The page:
Friday, August 16, 2013

Emerging Markets: The Global Macro and Sentiment Trade

The case for investing in emerging markets (EEMs) right now is this: funds are at a record underweight and macro expectations are beating to the upside by the largest amount in the past two years. That is a potent combination: in addition to growing local consumption, EEMs are export-driven, especially of commodities, that would come back into fashion with improved G10 macro growth.

Moreover, EEM equity markets are highly sensitive to foreign fund flows: rebalancing in the past has led to outperformance. But, and this is key, that works both ways: when developed markets fall, EEMs do as well and more often than not, they fall harder. That, in short, is the risk/reward for EEMs.

Correlated sympathy plays on the same dynamics are steel (SLX) and copper (JJC).

EEMs are the most out of favor equity region among fund managers right now (green line). A net 19% are underweight at the moment, the lowest in 12 years. The last time EEMs were this out of favor was late 2008 and EEMs outperformed SPX through the concurrent trough. In comparison, in February, EEMs were the most favored equity market (43% overweight) and they subsequently have been the worst performing equity region of 2013.

In comparison to all asset classes and on a relative basis, EEM equities are the single most out of favor and under-owned asset.

Right now, macro expectations are beating by the largest margin in 2 years (blue line). This has a triple effect on EEM. First, money flows into equities and out of bonds (yellow line, first chart below). UST yields, which rise/fall with growth/contraction, also correlate fairly well with EEMs (second chart below; TNX is UST 10 year yields)).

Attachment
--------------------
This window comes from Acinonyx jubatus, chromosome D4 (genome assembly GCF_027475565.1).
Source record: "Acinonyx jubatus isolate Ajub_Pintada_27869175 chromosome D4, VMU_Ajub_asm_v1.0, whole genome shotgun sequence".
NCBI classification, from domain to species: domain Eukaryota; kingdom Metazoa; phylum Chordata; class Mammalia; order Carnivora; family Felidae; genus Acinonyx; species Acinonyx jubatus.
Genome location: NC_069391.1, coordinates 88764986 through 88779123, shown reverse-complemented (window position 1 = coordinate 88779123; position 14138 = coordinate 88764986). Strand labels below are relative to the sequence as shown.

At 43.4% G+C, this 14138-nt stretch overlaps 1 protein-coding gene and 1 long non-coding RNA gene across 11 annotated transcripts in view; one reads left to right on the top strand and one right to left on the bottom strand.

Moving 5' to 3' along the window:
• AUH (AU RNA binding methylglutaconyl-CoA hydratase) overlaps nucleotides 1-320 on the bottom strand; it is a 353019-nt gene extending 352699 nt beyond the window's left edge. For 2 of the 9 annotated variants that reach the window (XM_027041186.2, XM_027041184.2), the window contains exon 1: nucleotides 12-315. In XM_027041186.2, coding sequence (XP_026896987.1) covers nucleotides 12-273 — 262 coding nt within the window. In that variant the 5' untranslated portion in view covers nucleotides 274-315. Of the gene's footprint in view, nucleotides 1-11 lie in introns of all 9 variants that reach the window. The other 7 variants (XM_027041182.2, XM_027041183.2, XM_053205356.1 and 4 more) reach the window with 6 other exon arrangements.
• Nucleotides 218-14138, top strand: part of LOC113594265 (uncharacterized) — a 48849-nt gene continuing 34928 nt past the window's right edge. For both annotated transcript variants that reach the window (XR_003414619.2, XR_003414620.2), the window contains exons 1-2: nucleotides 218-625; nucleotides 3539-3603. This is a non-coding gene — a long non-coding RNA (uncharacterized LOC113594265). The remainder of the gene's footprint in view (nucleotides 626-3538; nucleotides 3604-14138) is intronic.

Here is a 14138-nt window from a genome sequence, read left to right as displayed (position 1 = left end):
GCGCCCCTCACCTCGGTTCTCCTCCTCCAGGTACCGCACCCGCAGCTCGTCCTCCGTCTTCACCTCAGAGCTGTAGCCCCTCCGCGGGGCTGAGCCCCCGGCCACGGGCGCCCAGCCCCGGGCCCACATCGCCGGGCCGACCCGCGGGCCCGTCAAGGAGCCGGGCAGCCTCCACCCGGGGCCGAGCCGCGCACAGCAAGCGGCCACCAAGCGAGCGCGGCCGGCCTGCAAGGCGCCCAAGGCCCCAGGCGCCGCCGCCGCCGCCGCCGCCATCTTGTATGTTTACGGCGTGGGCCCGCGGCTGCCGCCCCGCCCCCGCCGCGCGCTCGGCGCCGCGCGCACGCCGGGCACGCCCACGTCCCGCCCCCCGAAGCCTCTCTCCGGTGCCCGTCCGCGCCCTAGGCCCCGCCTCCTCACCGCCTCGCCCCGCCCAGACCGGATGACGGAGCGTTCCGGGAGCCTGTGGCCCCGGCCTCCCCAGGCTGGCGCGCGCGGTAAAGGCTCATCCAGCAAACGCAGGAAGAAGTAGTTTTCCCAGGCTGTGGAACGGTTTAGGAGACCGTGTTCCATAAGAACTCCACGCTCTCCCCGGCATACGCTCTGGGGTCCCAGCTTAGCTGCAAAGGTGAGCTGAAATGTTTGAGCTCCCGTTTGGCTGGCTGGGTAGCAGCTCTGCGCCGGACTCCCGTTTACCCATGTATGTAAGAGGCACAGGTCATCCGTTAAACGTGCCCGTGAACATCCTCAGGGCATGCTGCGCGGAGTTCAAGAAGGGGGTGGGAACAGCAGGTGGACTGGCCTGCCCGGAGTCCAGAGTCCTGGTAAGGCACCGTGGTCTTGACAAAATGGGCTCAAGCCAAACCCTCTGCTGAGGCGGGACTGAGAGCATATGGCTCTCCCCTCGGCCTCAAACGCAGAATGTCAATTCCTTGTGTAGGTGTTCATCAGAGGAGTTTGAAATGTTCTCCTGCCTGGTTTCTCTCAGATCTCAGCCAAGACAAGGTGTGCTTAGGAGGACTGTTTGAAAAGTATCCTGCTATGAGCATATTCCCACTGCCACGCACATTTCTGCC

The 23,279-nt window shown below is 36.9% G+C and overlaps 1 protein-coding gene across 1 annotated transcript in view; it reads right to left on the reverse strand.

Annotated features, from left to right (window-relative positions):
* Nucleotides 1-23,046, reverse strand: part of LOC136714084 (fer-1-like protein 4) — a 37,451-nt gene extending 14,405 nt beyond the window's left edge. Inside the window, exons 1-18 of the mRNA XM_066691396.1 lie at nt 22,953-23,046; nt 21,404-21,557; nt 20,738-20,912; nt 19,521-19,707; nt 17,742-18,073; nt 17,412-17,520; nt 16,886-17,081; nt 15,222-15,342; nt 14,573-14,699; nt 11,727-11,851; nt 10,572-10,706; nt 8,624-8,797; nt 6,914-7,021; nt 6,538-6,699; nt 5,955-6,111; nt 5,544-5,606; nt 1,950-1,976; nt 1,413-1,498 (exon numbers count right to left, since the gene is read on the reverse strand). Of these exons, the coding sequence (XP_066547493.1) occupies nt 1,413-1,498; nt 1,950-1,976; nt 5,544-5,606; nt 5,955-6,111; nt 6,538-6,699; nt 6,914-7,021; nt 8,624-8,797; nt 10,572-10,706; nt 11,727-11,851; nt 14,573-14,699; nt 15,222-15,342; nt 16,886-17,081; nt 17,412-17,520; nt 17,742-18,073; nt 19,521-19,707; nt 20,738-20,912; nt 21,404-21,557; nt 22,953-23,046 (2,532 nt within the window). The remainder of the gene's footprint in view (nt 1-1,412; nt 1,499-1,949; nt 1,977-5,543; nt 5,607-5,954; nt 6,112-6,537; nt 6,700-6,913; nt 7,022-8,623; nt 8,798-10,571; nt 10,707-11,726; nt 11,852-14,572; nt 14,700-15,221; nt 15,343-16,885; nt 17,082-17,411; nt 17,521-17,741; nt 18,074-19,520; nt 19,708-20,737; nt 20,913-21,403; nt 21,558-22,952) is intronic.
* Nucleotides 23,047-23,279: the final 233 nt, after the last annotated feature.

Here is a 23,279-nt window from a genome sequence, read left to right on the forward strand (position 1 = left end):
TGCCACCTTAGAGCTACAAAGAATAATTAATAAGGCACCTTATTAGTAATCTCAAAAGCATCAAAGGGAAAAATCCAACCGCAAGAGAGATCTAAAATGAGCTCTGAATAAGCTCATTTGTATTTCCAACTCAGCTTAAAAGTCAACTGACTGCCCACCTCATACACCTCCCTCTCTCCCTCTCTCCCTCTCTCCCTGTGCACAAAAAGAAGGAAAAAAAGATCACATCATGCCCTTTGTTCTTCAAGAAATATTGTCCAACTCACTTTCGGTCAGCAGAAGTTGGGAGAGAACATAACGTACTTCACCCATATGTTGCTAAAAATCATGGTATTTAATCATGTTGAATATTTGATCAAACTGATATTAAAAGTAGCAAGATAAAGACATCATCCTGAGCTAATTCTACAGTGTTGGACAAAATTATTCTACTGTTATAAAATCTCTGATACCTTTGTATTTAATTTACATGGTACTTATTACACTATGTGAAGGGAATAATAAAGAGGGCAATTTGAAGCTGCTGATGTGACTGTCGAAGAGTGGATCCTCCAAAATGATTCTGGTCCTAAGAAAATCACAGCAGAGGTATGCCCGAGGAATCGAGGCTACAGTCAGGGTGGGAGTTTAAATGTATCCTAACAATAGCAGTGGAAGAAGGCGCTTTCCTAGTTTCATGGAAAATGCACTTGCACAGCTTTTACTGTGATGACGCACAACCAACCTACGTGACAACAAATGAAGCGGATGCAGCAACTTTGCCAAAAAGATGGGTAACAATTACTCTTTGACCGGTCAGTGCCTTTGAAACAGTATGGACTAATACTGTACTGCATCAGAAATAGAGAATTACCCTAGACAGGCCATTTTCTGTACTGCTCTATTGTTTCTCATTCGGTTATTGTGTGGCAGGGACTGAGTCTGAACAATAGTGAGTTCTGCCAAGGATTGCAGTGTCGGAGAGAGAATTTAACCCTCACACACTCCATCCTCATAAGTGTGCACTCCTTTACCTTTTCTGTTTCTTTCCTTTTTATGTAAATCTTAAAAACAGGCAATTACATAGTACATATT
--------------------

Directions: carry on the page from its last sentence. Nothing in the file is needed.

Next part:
Second, global growth implies demand for things EEMs produce (like commodities), increasing local income and therefore domestic consumption as well. Copper (first chart below) is a sympathy play with EEM, both produced and consumed in EEMs. Steel is also a sympathy play (second chart below). Coincidentally, global funds are 23% underweight commodities.

Third, and finally, when macro expectations are outperforming, risk-seeking increases and EEMs often outperform developed markets (green shading and middle panel). The rub, however, is that the flows work in reverse just as well, and money tends to run home when developed markets fall. That is no small risk at present (read further here and here). The silver lining at present is that EEMs are at a record underweight, a situation similar to late 2008, and EEMs held up better (yellow shading).

In the chart above, EEMs have hardly started to outperform (middle panel). If there is a new cycle starting, it is early. EEM had the first buy signal (MACD cross) last month. Above $40 (key resistance) is the next buy signal, from which there is potential to move another 10%.